Longford, Newport

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Longford Church (geograph 3094736).jpg
Former church, Longford
Longford is located in Shropshire
Longford shown within Shropshire
OS grid referenceSJ726182
Civil parish
Unitary authority
Ceremonial county
Sovereign stateUnited Kingdom
Post townNEWPORT
Postcode districtTF10
Dialling code01952
PoliceWest Mercia
AmbulanceWest Midlands
EU ParliamentWest Midlands
UK Parliament
List of places
52°45′40″N 2°24′22″W / 52.761°N 2.406°W / 52.761; -2.406Coordinates: 52°45′40″N 2°24′22″W / 52.761°N 2.406°W / 52.761; -2.406

Longford is an ancient village near the town of Newport, Shropshire. It lies in the parish of Church Aston. Roman coins and medieval artifacts have been discovered in the village[1] and it is listed in the Domesday Book 1066 with a population of 23 households, 13.5 plough lands and a mill.[2] The historic manor covers 1,306 acres and includes the townships of Brockton and Stockton.[3] Sites of historic importance include: Longford Hall, a late 16th-century dovecote, Church of St Mary, 13th century Talbot Chapel, remains of a mill race and several farm buildings.[4]

During the English Civil War, the Battle of Longford was fought here. On 25 March 1644, Colonel Thomas Mytton, commanding 500 Parliamentarians, was headed for the Royalist ("Cavaliers") strongholds of Lilleshall Abbey and Lea Castle, paused at Longford that was garrisoned by Parliamentarians ("Roundheads") to rest his men. There, however, Colonel Vaughn and Colonel Ellis leading local Royalist forces found Mytton and routed him. Having driven of Mytton, the Royalists then besieged the small garrison which took shelter in Longford Hall. The Hall held out for a week before surrendering to the Royalists 2 April 1644.[5]

In the late fall of 1645, Oliver Cromwell appeared before Longford. The village was quickly taken and the General immediately placed Longford Hall under siege. Upon Cromwell’s call for the garrison to surrender, Sir Bartholomew Pell, the Royalist commander, entered into negotiations with Cromwell, winning favourable terms, Pell surrendered to Colonel Hawson and Major Kelsy. Under the terms of surrender, the garrison was to surrender their arms “without imbezeling”. Pell and his 14 officers were allowed to retain their horses, swords and pistols. The garrison was to be escorted toward Oxford. On these terms were met, Pell and the remaining 14 officers would leave Longford Hall.[6]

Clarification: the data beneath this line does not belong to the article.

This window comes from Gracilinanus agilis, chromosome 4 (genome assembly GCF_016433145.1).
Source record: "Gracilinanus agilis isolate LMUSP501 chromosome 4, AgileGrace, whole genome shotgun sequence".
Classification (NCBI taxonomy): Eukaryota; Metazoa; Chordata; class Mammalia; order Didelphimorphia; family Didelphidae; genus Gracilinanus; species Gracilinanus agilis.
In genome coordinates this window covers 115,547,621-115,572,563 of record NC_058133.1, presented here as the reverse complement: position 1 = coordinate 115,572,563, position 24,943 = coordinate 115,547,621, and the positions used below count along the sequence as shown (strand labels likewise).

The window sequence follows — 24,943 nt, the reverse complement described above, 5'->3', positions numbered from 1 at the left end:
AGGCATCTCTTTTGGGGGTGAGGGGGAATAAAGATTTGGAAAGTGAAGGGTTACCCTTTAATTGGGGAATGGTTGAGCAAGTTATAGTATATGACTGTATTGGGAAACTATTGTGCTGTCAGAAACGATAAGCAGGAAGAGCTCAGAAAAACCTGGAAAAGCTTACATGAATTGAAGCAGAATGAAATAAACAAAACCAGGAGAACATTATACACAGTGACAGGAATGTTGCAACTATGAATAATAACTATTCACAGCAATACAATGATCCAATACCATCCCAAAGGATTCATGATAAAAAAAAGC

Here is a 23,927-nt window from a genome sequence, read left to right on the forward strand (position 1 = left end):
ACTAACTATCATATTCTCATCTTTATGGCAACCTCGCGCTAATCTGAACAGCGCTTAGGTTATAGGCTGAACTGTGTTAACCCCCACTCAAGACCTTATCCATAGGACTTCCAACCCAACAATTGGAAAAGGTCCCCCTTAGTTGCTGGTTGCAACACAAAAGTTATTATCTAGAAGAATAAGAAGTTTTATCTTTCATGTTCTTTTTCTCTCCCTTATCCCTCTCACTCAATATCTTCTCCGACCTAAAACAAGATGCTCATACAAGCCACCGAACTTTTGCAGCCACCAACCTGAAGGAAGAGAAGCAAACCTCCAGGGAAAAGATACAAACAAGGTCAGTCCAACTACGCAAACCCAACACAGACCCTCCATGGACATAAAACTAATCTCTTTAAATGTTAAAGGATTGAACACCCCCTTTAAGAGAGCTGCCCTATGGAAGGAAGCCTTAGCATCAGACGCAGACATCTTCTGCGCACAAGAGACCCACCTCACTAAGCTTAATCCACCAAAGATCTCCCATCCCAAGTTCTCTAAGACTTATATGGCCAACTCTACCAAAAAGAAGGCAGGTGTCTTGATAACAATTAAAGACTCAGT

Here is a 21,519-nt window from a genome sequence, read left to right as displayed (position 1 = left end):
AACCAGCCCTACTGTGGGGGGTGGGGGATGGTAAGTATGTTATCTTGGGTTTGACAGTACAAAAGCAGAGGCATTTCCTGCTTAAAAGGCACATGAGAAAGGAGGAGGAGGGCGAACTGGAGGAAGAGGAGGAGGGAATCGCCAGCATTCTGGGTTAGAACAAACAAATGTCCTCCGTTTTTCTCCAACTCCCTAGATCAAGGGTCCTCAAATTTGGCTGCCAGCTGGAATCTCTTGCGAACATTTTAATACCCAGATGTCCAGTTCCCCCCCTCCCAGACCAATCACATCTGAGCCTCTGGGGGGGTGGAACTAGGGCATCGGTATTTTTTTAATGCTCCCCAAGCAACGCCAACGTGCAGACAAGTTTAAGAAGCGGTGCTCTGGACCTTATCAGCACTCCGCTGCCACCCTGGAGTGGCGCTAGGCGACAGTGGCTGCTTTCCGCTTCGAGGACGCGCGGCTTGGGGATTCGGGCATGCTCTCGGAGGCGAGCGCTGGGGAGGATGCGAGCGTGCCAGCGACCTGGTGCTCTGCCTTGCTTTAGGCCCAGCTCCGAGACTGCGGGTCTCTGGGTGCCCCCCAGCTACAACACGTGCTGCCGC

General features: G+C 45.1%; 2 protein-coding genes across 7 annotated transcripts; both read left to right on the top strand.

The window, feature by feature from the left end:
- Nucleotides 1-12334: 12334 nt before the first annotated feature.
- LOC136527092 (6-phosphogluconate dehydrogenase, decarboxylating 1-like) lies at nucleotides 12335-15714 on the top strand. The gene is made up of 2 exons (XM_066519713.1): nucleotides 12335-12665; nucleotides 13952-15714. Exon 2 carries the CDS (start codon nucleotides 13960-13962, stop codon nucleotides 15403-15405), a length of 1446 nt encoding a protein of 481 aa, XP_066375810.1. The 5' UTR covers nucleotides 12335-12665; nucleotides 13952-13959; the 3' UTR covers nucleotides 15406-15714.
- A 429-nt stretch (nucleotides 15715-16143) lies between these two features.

Longford Hall was built in 1275 by Adam de Brompton and owned by the Earl of Shrewsbury. In April 1644 it was captured by Royalists and subsequently demolished. The present house was built on the site 1794-97 by Colonel Ralph Leeke and designed by Joseph Bonomi.[7] Longford Hall is now the junior boarding house and sports fields of Adams' Grammar School.[8]

The area is situated on the Brockton Fault. Sandstone (Kidderminster Conglomerate) and slate are prevalent in the area and were once mined at Brockton, Stockton and Church Aston.[9]

See also[edit]


  1. ^ "Shropshire Archives". Discovering Shropshire's History.
  2. ^ "Domesday Book". Open Domesday Book. Retrieved 20 February 2016.
  3. ^ "History of Longford, in Telford and Wrekin and Shropshire | Map and description". www.visionofbritain.org.uk. Retrieved 2016-09-02.
  4. ^ "Shropshire Archives". Discover Shropshire's History.
  5. ^ Stephen, Manganiello (2004). The Concise Encyclopedia of the Revolutions and Wars of England, Scotland, and Ireland, 1639 - 1660. The Scarecrow Press, Inc. p. 315. ISBN 0-8108-5100-8.
  6. ^ Stephen, Manganiello (2004). The Concise Encyclopedia of the Revolutions and Wars of England, Scotland, and Ireland, 1639 - 1660. The Scarecrow Press, Inc. p. 315. ISBN 0-8108-5100-8.
  7. ^ "Shropshire Stately Homes". Shropshire History.
  8. ^ "Adams' Grammar School". Adams' Grammar School.
  9. ^ "Shropshire Quarries".

External links[edit]

Media related to Longford, Newport at Wikimedia Commons